Fifteen graduate students at the University of Wisconsin–Madison have been honored as recipients of the 2017 Campus-Wide Teaching Assistant (TA) Awards. They will be joined by families, friends, colleagues, and the university administration at the award ceremony on February 20.
Patricia Bean McConnell (B.S.’81, M.S.’84, PhD’88, Zoology) of Black Earth, Wisconsin, is an internationally renowned zoologist and certified applied animal behaviorist who specializes in canine aggression.
Bill Robichaud (B.S.’83, Zoology) has devoted his career to saving the saola, a recently discovered mammal that may go extinct before scientists can even study it.
What is the value of a sunset overlooking a wildflower field in the Appalachian Mountains?Or of ice skating on a frozen lake in central Wisconsin? The natural world might most often be counted and measured through the resources we extract from it, or the intrinsic worth of biodiversity itself. But Ph.D. student Rose Graves has focused her research on uncovering a hidden value — people’s cultural ties to a landscape.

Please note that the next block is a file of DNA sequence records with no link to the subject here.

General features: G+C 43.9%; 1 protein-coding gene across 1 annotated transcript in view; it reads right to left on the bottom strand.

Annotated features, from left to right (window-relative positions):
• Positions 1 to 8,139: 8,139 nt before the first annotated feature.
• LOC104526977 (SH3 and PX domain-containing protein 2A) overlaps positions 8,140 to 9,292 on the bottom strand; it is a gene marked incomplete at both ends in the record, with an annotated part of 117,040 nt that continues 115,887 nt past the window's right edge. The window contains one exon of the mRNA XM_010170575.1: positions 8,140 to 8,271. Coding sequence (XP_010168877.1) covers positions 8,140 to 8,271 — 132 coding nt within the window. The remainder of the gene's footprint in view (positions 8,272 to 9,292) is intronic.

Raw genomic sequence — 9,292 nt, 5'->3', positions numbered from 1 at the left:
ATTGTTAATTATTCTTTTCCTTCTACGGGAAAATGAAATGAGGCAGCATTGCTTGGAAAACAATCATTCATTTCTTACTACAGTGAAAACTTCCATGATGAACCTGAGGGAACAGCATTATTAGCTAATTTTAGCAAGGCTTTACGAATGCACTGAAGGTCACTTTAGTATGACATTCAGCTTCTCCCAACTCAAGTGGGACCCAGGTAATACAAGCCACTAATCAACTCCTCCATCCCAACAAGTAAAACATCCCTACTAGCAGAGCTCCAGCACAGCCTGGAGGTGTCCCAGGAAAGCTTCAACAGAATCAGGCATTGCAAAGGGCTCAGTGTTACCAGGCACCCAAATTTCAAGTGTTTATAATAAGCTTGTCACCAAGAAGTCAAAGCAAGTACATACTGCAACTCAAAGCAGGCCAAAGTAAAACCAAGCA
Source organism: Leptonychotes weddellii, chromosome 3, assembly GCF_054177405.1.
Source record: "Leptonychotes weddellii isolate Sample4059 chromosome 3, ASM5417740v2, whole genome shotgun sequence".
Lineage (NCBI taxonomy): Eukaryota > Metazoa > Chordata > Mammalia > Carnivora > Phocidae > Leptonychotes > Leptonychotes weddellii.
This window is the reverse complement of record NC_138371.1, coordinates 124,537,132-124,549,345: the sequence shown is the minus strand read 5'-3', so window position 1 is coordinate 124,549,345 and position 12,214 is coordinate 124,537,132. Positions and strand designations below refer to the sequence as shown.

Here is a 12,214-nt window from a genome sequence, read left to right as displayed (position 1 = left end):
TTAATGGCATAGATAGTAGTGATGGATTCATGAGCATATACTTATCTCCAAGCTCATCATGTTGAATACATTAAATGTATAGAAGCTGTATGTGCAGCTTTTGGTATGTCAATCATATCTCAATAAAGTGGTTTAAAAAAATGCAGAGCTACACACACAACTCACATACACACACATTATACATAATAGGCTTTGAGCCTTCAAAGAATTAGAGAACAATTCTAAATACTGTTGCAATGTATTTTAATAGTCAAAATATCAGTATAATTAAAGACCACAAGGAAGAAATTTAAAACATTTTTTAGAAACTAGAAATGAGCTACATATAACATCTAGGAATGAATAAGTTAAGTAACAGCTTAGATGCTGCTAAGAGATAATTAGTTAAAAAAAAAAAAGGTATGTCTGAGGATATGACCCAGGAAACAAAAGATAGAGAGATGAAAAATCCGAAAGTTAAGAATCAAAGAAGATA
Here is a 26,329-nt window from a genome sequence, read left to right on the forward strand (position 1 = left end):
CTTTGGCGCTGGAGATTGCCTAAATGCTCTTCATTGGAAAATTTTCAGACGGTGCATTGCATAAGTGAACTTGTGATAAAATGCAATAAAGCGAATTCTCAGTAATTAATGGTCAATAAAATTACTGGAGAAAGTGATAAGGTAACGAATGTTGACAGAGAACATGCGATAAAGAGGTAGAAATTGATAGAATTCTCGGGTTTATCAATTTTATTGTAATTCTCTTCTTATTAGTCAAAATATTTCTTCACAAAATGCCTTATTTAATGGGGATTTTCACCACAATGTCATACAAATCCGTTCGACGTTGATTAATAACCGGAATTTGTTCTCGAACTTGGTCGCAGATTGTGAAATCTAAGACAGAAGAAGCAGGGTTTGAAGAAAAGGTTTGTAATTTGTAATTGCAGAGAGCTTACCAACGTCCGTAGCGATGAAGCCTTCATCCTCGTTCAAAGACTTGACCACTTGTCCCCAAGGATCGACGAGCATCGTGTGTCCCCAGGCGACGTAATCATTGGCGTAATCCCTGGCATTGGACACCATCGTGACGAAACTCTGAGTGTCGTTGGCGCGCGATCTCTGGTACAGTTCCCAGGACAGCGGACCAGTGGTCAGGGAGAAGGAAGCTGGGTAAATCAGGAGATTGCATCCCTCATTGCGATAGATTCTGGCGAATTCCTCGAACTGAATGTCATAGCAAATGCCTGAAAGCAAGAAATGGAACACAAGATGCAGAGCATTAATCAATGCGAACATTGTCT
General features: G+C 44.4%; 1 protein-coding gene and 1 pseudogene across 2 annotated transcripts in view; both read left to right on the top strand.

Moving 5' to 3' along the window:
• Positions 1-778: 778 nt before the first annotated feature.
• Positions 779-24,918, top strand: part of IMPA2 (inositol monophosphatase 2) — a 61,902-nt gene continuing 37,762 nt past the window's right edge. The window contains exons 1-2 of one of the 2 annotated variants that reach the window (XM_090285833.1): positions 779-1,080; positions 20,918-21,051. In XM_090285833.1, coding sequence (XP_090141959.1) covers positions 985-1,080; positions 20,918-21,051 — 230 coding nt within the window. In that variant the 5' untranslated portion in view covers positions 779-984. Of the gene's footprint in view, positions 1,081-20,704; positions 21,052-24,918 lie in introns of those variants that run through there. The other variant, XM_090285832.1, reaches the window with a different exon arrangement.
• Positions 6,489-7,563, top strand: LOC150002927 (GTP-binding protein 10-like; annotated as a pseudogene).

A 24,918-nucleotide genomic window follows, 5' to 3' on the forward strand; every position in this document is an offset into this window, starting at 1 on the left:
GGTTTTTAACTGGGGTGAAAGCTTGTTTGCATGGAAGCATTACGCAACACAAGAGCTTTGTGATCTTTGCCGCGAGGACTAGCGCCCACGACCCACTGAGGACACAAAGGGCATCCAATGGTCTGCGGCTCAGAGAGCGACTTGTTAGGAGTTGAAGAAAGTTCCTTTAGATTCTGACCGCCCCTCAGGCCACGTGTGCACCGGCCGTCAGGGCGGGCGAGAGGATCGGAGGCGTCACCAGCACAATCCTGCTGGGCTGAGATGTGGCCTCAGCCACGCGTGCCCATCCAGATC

"Fueling Discovery" is a joint effort of the UW-Madison College of Letters & Science and the Wisconsin State Journal. This special section features essays from faculty members across the college about their groundbreaking research.
Hundreds of millions of people worldwide would lack their prime source of protein without freshwater fish. Yet the lakes and river systems that supply them are often overlooked by policymakers, who focus sustainability efforts instead on ocean species. “Most freshwater fish catches don’t enter the global trade economy, so they draw less interest,” says University of Wisconsin–Madison zoologist Peter McIntyre.
The Wisconsin Alumni Association recognizes eight alumni under the age of 40 who are leveraging the benefits of their UW education to better their cities, states, nation and the world. Six of these outstanding citizens are L&S alumni.
A study of more than 5,000 Wisconsin lakes shows that nearly a quarter of them have become murkier in the past two decades. This trend could get worse as a changing climate leads to increased precipitation. However, the study also shows most lakes have stayed the same and some are even seeing an improvement in clarity.
UW-Madison Zoology alumna Amy Peterson cares for carnivores at the Racine Zoo.